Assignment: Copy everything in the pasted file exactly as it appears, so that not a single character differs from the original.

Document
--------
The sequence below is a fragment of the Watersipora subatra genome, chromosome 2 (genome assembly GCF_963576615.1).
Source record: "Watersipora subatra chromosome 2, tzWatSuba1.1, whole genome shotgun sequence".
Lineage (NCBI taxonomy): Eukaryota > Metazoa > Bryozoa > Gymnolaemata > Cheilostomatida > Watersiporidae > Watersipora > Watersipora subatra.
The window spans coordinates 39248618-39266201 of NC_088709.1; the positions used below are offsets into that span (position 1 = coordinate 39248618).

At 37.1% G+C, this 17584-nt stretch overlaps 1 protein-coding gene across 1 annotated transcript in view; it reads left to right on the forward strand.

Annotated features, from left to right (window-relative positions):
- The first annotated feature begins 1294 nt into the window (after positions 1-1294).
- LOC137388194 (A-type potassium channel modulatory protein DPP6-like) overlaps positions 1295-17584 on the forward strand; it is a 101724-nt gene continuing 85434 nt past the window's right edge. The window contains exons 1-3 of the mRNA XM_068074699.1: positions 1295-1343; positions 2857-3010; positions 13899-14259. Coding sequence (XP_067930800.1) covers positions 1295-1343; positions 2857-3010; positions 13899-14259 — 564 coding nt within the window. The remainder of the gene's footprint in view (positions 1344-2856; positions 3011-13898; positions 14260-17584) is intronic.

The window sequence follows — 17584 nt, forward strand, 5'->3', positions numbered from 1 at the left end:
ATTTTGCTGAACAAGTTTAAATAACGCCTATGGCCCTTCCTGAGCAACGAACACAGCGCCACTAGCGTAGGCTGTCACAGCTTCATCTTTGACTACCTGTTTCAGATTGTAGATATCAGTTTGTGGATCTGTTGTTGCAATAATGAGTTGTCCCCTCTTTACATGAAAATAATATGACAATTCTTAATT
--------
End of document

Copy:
The sequence below is a fragment of the Watersipora subatra genome, chromosome 2 (genome assembly GCF_963576615.1).
Source record: "Watersipora subatra chromosome 2, tzWatSuba1.1, whole genome shotgun sequence".
Lineage (NCBI taxonomy): Eukaryota > Metazoa > Bryozoa > Gymnolaemata > Cheilostomatida > Watersiporidae > Watersipora > Watersipora subatra.
The window spans coordinates 39248618-39266201 of NC_088709.1; the positions used below are offsets into that span (position 1 = coordinate 39248618).

At 37.1% G+C, this 17584-nt stretch overlaps 1 protein-coding gene across 1 annotated transcript in view; it reads left to right on the forward strand.

Annotated features, from left to right (window-relative positions):
- The first annotated feature begins 1294 nt into the window (after positions 1-1294).
- LOC137388194 (A-type potassium channel modulatory protein DPP6-like) overlaps positions 1295-17584 on the forward strand; it is a 101724-nt gene continuing 85434 nt past the window's right edge. The window contains exons 1-3 of the mRNA XM_068074699.1: positions 1295-1343; positions 2857-3010; positions 13899-14259. Coding sequence (XP_067930800.1) covers positions 1295-1343; positions 2857-3010; positions 13899-14259 — 564 coding nt within the window. The remainder of the gene's footprint in view (positions 1344-2856; positions 3011-13898; positions 14260-17584) is intronic.

The window sequence follows — 17584 nt, forward strand, 5'->3', positions numbered from 1 at the left end:
ATTTTGCTGAACAAGTTTAAATAACGCCTATGGCCCTTCCTGAGCAACGAACACAGCGCCACTAGCGTAGGCTGTCACAGCTTCATCTTTGACTACCTGTTTCAGATTGTAGATATCAGTTTGTGGATCTGTTGTTGCAATAATGAGTTGTCCCCTCTTTACATGAAAATAATATGACAATTCTTAATT